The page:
And, in his DTN article from yesterday, Chris Clayton also pointed out that, “In another vote related to crop insurance, senators also voted 94-0 to expand efforts to root out fraud in the program through better data mining efforts. Sen. Kay Hagan, R-N.C., offered the amendment, citing a major federal crop-insurance fraud case in her state. Hagan said the amendment’s cost was minimal, but would generate substantial savings by reducing crop-insurance fraud.”

Meanwhile, an update yesterday by National Crop Insurance Services indicated that, “While farmers must make their decisions about purchasing crop insurance well before they plant, more than 244,000 policies have been processed through participating companies and RMA as of May 20, 2013. Those policies protect more than 89 million acres representing more than $20 billion in liabilities, accounting for $810 million in farmer paid premium.  These numbers will continue to grow as more policies are processed and farmers plant their acres.”

 

Farm Bill: GMO Labeling

Ramsey Cox reported yesterday at The Hill’s Floor Action Blog that, “The Senate rejected a farm bill amendment that would have clarified that states have the right to label genetically engineered (GE) food.

“Sen. Bernie Sanders (I-Vt.) introduced the amendment, which failed on a 27-71 vote — the amendment was held to a 60-vote threshold.”

Yesterday’s update added that, “Sen. Pat Roberts (R-Kan.) said Sanders’s amendment was not needed because the Food and Drug Administration has said there is no need to worry about genetically engineered crops. He urged his colleagues to vote against it.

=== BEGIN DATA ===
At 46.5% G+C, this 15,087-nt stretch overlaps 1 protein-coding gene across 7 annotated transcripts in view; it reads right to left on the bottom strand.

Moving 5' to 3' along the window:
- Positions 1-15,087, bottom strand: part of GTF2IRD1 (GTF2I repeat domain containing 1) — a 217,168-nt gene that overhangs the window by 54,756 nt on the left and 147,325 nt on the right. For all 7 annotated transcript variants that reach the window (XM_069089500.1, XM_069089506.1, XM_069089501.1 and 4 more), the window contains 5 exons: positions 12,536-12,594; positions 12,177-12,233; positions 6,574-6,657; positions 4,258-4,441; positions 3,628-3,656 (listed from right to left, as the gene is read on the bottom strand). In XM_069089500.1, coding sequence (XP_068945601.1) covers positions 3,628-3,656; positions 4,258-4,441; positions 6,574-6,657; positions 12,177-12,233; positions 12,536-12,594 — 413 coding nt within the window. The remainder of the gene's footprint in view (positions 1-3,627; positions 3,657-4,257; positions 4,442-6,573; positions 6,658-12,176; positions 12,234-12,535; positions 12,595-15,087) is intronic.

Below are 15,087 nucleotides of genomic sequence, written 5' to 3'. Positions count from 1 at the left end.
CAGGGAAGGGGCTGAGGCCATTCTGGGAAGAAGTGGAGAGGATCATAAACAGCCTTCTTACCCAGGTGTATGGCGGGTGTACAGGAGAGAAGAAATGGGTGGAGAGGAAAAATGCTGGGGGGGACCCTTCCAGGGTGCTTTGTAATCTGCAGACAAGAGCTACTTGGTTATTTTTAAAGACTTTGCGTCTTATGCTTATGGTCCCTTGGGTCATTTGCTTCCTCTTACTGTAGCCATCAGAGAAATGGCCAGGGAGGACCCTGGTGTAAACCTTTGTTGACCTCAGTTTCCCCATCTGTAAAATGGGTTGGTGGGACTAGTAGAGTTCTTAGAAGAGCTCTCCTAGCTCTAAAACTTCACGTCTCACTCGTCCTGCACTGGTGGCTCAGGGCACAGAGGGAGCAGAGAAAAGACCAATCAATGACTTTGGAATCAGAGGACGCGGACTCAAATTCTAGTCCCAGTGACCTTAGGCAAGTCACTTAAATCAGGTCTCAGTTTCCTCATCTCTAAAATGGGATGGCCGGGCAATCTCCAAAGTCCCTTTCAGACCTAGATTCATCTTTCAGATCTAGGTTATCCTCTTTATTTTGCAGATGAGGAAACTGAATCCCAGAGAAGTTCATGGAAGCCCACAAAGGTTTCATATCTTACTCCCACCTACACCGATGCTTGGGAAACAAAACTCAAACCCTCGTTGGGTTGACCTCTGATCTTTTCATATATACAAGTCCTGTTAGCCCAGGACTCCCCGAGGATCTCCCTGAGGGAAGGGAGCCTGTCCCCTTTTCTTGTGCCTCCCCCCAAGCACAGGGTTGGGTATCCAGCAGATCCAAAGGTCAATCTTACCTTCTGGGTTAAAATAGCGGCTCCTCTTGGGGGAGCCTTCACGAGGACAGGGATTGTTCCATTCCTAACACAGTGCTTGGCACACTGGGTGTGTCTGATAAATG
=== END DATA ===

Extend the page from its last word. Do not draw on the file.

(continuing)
“‘We already have policies and procedures in place in the Food and Drug Administration to address labeling of foods,’ Roberts said. ‘It ensures all labels of all foods are truthful.’”

David Rogers reported yesterday at Politico that, “To the surprise of the biotech industry, [Majority Leader Harry Reid (D., Nev.)] switched from a year ago and joined in support an effort by Vermont liberal independent Sen. Bernie Sanders to allow states to impose their own labeling on food products with GMO ingredients.

“The measure failed 27-71, but Reid’s vote stood out together with that of Sen. Chuck Schumer (D-N.Y.), who also changed from last year. Indeed, with the exception of Majority Whip Dick Durbin (D-Ill.), the top Democratic leadership in the Senate now appears sympathetic to greater GMO labeling.”

 

Farm Bill- Amendments, Senate Convenes Again on Monday, June 3rd

A large number of amendments have been filed to the 2013 Farm Bill (click on “Amendments” at this link, S.954); while, the Senate considered about a dozen amendments this week.

A news release yesterday from Nebraska GOP Senator Mike Johanns outlined the amendments he has offered, including a provision that, “Eliminates the high minimum prices that only apply to rice and peanut producers. Every other commodity has rolling average price protection that moves with the markets to avoid long-term market distortions. Rice and peanuts have a special carve-out that makes frequent subsidy payments much more likely.  This amendment simply ensures fairness by using the same payment formula for all crops.”